Thursday, April 17, 2014

Bee School Session 8...

Hampden County Beekeepers Bee School 2014

 Thursday, April 24th

Willimanset Heights Improvement League (WHIL)
118 Mount Vernon Rd.
ChicopeeMA 01013

All Bee School sessions start at 7pm

Topics:  Beeswax Products & First Aid
Graduation & Raffle 

Speakers:  TBD

All members are welcome to attend.  We will have our usual break between the first and second hour of each bee school meeting and anyone who would like to bring food/snacks to share with the group is encouraged to do so.  See you at bee school!  

Wednesday, April 16, 2014

Honey Bees... LIVE!!

Take an intimate look a life of a beehive. This infrared view of the inside of the hive shows the complex inner workings of the colony as they build combs, produce honey, protect the queen, and raise a new generation of workers and drones. Building their communal home inside a large hollow log, the colony is located in the town of Waal in Bavaria, Germany.

Watch them HERE

Monday, April 14, 2014

Beekeeper Wears 100 Pounds of Bees!

Don't sneeze! Beekeeper wears 100 pounds of bees!

She Ping covered with a swarm of bees in southwest China (AFP)
Whatever you do, don't sneeze.
Beekeeper She Ping of Chongqing, China, managed to stand still while 100 pounds of bees (approximately 460,000 stingers) swarmed and crawled over his body, according to local media reports cited by Reuters andAgence France-Presse.
And, yes, he did it on purpose. What can we say? The man loves bees.
The feat was accomplished with queen bees. The queens drew hundreds of thousands of worker bees toward the intrepid She. Helpers used incense and smoke to keep the bees away from the beekeeper's face until he was ready. We're willing to bet She buys his aloe by the gallon.
Assistants use burning incense and cigarettes to drive bees away from the face of She Ping. (Reuters/China Daily)
As for why She subjected himself to hundreds of thousands of swarming bees with the potential to leave marks, it was all done in the name of commerce. He told AFP that although he was "very nervous," he did it to promote his honey.
"It hurt but I didn't dare to move," She told AFP.  "The main preparation is avoiding taking a shower, especially avoiding using soap because it can excite the bees," he said.
Beekeeper She Ping (AFP)
Here he is after the 40 minute endeavor. He told AFP he was stung more than 20 times. Not fun. But 20 stings from 460,000 bees? That's not a bad ratio.
Beekeeper She Ping shows his body after it was covered in bees. (AFP)

Friday, April 4, 2014

Brushy Mountain's "Back to Basics" April

Back to the Basics

You have set up your hives and installed your bees with the queen cage attached to a frame. We know that you are eager to check on them to see how they are doing but disrupting the colony will hinder them. Give them time to acclimate to the new queen and release her on their own (will typically take 5 to 7 days). Once you have given them time to release the queen on their own, you can open up your hive and see your bees hard at work!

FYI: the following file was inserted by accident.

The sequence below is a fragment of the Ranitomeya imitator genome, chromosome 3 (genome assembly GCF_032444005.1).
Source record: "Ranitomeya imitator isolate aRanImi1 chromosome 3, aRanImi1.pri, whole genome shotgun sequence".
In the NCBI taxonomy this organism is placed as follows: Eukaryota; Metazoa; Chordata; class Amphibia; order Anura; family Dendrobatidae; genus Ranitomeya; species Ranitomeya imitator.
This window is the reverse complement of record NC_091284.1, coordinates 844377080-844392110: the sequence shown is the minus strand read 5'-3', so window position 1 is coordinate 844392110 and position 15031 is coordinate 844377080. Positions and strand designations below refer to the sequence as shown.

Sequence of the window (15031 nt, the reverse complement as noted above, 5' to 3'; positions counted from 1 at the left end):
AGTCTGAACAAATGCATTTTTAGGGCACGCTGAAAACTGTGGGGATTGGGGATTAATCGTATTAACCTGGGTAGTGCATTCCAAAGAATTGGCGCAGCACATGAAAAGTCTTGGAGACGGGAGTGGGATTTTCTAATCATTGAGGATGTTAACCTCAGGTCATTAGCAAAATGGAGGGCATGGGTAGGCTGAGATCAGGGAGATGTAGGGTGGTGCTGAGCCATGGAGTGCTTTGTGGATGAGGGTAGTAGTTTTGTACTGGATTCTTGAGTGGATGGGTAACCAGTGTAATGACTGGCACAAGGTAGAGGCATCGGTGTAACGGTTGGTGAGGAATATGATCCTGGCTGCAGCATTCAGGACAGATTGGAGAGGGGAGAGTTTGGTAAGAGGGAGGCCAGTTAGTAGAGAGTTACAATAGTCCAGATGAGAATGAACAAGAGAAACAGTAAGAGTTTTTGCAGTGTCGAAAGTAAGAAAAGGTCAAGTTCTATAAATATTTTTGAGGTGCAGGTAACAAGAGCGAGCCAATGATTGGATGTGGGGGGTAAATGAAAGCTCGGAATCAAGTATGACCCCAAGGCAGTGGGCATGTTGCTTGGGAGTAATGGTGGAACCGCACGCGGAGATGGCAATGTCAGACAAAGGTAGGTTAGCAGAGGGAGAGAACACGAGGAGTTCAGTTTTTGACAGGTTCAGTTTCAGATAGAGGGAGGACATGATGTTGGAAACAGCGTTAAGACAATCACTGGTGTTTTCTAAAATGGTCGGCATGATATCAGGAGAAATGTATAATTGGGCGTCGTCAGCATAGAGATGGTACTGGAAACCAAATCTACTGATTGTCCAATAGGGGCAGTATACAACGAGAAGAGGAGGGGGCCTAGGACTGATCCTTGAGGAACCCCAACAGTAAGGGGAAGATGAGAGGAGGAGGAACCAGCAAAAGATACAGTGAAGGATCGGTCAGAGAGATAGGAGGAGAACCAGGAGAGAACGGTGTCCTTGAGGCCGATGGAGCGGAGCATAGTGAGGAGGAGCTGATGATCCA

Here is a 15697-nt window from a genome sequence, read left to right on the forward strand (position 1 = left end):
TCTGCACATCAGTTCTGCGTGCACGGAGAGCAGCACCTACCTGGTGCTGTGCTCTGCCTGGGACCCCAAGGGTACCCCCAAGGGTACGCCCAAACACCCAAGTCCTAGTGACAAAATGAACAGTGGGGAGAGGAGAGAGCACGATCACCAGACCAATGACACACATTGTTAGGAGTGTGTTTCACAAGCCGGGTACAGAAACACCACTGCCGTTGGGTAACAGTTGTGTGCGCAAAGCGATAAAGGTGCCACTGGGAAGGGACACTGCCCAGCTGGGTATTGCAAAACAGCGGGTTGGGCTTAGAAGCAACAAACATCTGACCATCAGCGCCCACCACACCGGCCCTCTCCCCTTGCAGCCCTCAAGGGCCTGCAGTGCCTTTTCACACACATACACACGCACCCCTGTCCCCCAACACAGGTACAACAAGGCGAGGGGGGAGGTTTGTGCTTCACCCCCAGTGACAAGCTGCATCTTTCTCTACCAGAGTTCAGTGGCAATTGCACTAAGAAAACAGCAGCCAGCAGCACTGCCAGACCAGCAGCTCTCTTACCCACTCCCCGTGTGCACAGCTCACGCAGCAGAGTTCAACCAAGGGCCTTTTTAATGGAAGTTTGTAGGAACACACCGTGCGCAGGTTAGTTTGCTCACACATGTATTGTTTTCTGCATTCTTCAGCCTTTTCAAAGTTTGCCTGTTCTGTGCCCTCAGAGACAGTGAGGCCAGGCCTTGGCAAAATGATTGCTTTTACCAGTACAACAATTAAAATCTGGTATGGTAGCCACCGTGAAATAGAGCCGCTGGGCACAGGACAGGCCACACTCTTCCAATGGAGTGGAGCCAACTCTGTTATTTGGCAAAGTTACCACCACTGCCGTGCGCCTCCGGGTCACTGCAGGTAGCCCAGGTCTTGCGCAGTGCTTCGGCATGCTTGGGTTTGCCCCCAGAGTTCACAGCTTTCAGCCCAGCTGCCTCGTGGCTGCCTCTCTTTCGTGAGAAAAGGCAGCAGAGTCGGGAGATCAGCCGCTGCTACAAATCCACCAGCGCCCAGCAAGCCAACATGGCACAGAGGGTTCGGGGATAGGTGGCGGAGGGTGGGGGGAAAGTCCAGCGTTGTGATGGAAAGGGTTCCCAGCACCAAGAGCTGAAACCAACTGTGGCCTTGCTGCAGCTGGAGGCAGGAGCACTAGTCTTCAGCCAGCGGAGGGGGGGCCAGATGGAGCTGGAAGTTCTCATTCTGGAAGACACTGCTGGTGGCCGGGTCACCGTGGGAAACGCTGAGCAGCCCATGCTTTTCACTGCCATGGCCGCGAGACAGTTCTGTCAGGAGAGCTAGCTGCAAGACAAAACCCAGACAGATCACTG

When you first open your hive to remove the queen cage, you may notice no substantial changes. Your bees are working frantically to draw out comb, giving space for your queen to lay her eggs and room to store their nectar. There will be some foraging bees sent out to bring in nectar and pollen but the majority of the force will be building up the frames. Providing feed during this time is vital. As the bees work the frames, they will be consuming feed almost as fast as you are providing it for them. Ensure they have the feed they need!
Other things to be aware of:
  • Don’t be frightened to find that your colony seems smaller then when you installed it. This is a new colony and it will take them time before they will grow in population. The population will begin to decrease before it starts increasing because the newly laid eggs must be raised out to replace the older bees.
  • As the bees begin to work the frames, drawing out foundation, they may draw out a queen cup. There is no reason to fret. A queen cup does not mean your hive is queen-less, but is a precautionary measure your worker bees take to ensure they can raise a new queen quickly if something were to happen with the current queen. A queen cup is a single cup which is located in the middle of the frame, and will not have an or larva inside.
  • When you begin working your hive, your first instincts are to look for the queen. The queen is one of thousands of bees throughout the hive. Although she is much larger than the worker bee, she will be extremely hard if not impossible to find. An alternative is to check the frames for eggs. Eggs signify that the queen has been released and is laying. Eggs are also difficult to see (less difficult than finding the queen) but they appear as small white kernels that are similar to rice.
Installing your package is just one of the first steps into this exciting hobby. Once your queen has been released and starts laying eggs, you will begin to see a large field force in your garden, buzzing from flower to flower.
Here are some helpful hints to help you in these beginning months:
  • Even though you see that your bees are bringing in nectar and pollen, feed still needs to be provided for the colony. They are still trying to build their honey stores and if there are days when it is rainy, your bees will need that feed. However, you should remove the feeder once you add the first honey super. We want to harvest honey, not sugar water!